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EtymologyEdit

From Middle English parchement, from Old French parchemin, via Latin pergamīna, from Ancient Greek Περγαμηνός (Pergamēnós, of Pergamun), which is named for the Ancient city of Pergamon (modern Bergama) in Asia Minor, where it was invented as an expensive alternative for papyrus. Cognate with Danish pergament, Dutch perkament, French parchemin, German Pergament, Greek περγαμηνή (pergaminí), Italian pergamena, Norwegian pergament, Portuguese pergaminho, Galician pergameo, Romanian pergament, Russian пергамент (pergament), Spanish pergamino, and Swedish pergament.

PronunciationEdit

NounEdit

parchment (countable and uncountable, plural parchments)

  1. Material, made from the polished skin of a calf, sheep, goat or other animal, used like paper for writing.
    • 1892, Walter Besant, chapter II, in The Ivory Gate: A Novel, New York, N.Y.: Harper & Brothers, [], OCLC 16832619:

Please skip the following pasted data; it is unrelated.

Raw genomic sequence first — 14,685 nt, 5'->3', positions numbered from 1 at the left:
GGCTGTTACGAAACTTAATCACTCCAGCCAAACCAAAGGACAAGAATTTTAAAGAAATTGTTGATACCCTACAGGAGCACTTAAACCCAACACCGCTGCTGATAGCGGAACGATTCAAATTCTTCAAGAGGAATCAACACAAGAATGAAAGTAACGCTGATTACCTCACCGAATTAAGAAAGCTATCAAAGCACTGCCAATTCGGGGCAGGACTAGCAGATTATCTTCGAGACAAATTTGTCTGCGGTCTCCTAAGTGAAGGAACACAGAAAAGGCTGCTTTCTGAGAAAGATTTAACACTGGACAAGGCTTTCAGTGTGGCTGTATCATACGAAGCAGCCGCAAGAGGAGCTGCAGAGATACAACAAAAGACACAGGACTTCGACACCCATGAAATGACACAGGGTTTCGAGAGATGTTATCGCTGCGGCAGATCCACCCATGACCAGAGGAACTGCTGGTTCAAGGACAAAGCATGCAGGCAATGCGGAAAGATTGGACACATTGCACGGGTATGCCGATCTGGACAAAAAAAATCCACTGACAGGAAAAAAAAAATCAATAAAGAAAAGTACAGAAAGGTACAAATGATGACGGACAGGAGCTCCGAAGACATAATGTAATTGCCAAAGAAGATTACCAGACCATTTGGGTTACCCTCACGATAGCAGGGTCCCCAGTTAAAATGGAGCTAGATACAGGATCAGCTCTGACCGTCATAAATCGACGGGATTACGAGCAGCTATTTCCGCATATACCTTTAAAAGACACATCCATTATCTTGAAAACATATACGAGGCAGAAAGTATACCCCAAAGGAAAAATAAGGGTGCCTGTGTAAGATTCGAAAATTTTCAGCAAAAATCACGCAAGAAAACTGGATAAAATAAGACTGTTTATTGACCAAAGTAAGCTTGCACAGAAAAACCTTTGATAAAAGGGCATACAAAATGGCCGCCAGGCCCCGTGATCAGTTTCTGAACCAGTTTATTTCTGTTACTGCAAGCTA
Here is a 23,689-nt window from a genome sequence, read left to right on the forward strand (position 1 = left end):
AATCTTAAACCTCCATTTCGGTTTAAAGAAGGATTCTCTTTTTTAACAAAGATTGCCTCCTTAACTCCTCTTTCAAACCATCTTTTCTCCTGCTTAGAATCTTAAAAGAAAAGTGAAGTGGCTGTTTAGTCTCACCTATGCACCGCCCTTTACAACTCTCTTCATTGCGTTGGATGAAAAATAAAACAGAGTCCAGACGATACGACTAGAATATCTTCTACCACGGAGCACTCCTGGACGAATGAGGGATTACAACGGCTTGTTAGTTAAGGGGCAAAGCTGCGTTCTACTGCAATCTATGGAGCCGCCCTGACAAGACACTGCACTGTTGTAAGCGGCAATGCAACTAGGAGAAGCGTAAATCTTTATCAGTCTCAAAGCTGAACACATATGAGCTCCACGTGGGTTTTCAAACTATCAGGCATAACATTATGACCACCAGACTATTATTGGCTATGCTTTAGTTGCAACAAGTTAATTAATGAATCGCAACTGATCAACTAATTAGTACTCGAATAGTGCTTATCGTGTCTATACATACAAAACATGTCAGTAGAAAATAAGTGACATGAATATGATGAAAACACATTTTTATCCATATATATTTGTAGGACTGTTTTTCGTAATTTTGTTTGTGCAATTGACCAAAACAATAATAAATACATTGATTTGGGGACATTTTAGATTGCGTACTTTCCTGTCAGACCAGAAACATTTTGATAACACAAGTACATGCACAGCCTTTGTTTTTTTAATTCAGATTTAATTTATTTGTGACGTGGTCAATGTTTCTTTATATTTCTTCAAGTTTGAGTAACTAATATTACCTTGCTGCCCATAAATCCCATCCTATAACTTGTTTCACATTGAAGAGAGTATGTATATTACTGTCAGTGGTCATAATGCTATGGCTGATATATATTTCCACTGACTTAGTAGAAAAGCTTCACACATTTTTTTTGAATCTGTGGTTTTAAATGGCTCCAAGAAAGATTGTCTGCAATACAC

At twilight in the summer there is never anybody to fear—man, woman, or cat—in the chambers and at that hour the mice come out. They do not eat parchment or foolscap or red tape, but they eat the luncheon crumbs.
    Synonyms: bookfell, membrane, vellum
  2. A document made on such material.
  3. A diploma (traditionally written on parchment).
  4. Stiff paper imitating that material.
    Synonyms: vegetal parchment, parchment paper, wax paper
  5. The creamy to tanned color of parchment.
  6. The envelope of the coffee grains, inside the pulp.

Derived termsEdit

TranslationsEdit

The translations below need to be checked and inserted above into the appropriate translation tables, removing any numbers. Numbers do not necessarily match those in definitions. See instructions at Wiktionary:Entry layout#Translations.